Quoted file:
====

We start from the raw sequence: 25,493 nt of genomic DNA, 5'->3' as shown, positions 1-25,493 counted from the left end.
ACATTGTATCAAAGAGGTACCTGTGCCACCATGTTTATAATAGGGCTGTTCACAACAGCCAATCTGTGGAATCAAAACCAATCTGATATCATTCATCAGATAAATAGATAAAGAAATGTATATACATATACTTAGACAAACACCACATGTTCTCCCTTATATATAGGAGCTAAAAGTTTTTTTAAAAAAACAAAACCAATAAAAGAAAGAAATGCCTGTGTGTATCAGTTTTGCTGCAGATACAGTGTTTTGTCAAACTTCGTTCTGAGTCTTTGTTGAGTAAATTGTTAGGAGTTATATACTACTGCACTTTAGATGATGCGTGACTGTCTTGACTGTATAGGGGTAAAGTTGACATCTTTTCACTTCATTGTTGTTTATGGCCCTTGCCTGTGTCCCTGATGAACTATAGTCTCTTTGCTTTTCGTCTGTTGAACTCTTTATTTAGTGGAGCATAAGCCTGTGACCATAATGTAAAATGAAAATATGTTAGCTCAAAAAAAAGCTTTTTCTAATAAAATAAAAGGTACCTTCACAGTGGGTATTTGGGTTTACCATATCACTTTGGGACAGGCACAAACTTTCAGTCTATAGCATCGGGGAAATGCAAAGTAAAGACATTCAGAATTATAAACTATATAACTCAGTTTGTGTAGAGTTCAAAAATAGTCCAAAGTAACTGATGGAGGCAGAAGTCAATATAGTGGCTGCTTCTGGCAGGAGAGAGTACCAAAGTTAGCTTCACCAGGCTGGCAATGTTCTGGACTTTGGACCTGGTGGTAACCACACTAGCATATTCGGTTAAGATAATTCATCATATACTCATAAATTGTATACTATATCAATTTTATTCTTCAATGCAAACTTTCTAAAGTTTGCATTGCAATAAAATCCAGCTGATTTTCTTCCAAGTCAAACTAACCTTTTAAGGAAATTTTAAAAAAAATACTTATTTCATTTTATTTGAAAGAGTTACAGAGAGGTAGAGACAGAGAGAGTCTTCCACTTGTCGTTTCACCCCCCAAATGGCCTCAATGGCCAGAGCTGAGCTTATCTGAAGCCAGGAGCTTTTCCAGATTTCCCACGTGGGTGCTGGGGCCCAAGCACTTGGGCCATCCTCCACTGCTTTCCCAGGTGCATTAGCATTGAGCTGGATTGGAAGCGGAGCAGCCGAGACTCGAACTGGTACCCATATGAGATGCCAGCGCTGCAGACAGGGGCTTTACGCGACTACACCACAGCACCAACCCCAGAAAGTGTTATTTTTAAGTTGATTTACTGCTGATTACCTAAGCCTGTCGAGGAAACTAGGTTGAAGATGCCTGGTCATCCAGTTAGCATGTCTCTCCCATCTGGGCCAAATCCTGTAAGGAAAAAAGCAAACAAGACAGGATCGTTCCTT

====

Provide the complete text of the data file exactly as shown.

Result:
We start from the raw sequence: 25,493 nt of genomic DNA, 5'->3' as shown, positions 1-25,493 counted from the left end.
ACATTGTATCAAAGAGGTACCTGTGCCACCATGTTTATAATAGGGCTGTTCACAACAGCCAATCTGTGGAATCAAAACCAATCTGATATCATTCATCAGATAAATAGATAAAGAAATGTATATACATATACTTAGACAAACACCACATGTTCTCCCTTATATATAGGAGCTAAAAGTTTTTTTAAAAAAACAAAACCAATAAAAGAAAGAAATGCCTGTGTGTATCAGTTTTGCTGCAGATACAGTGTTTTGTCAAACTTCGTTCTGAGTCTTTGTTGAGTAAATTGTTAGGAGTTATATACTACTGCACTTTAGATGATGCGTGACTGTCTTGACTGTATAGGGGTAAAGTTGACATCTTTTCACTTCATTGTTGTTTATGGCCCTTGCCTGTGTCCCTGATGAACTATAGTCTCTTTGCTTTTCGTCTGTTGAACTCTTTATTTAGTGGAGCATAAGCCTGTGACCATAATGTAAAATGAAAATATGTTAGCTCAAAAAAAAGCTTTTTCTAATAAAATAAAAGGTACCTTCACAGTGGGTATTTGGGTTTACCATATCACTTTGGGACAGGCACAAACTTTCAGTCTATAGCATCGGGGAAATGCAAAGTAAAGACATTCAGAATTATAAACTATATAACTCAGTTTGTGTAGAGTTCAAAAATAGTCCAAAGTAACTGATGGAGGCAGAAGTCAATATAGTGGCTGCTTCTGGCAGGAGAGAGTACCAAAGTTAGCTTCACCAGGCTGGCAATGTTCTGGACTTTGGACCTGGTGGTAACCACACTAGCATATTCGGTTAAGATAATTCATCATATACTCATAAATTGTATACTATATCAATTTTATTCTTCAATGCAAACTTTCTAAAGTTTGCATTGCAATAAAATCCAGCTGATTTTCTTCCAAGTCAAACTAACCTTTTAAGGAAATTTTAAAAAAAATACTTATTTCATTTTATTTGAAAGAGTTACAGAGAGGTAGAGACAGAGAGAGTCTTCCACTTGTCGTTTCACCCCCCAAATGGCCTCAATGGCCAGAGCTGAGCTTATCTGAAGCCAGGAGCTTTTCCAGATTTCCCACGTGGGTGCTGGGGCCCAAGCACTTGGGCCATCCTCCACTGCTTTCCCAGGTGCATTAGCATTGAGCTGGATTGGAAGCGGAGCAGCCGAGACTCGAACTGGTACCCATATGAGATGCCAGCGCTGCAGACAGGGGCTTTACGCGACTACACCACAGCACCAACCCCAGAAAGTGTTATTTTTAAGTTGATTTACTGCTGATTACCTAAGCCTGTCGAGGAAACTAGGTTGAAGATGCCTGGTCATCCAGTTAGCATGTCTCTCCCATCTGGGCCAAATCCTGTAAGGAAAAAAGCAAACAAGACAGGATCGTTCCTT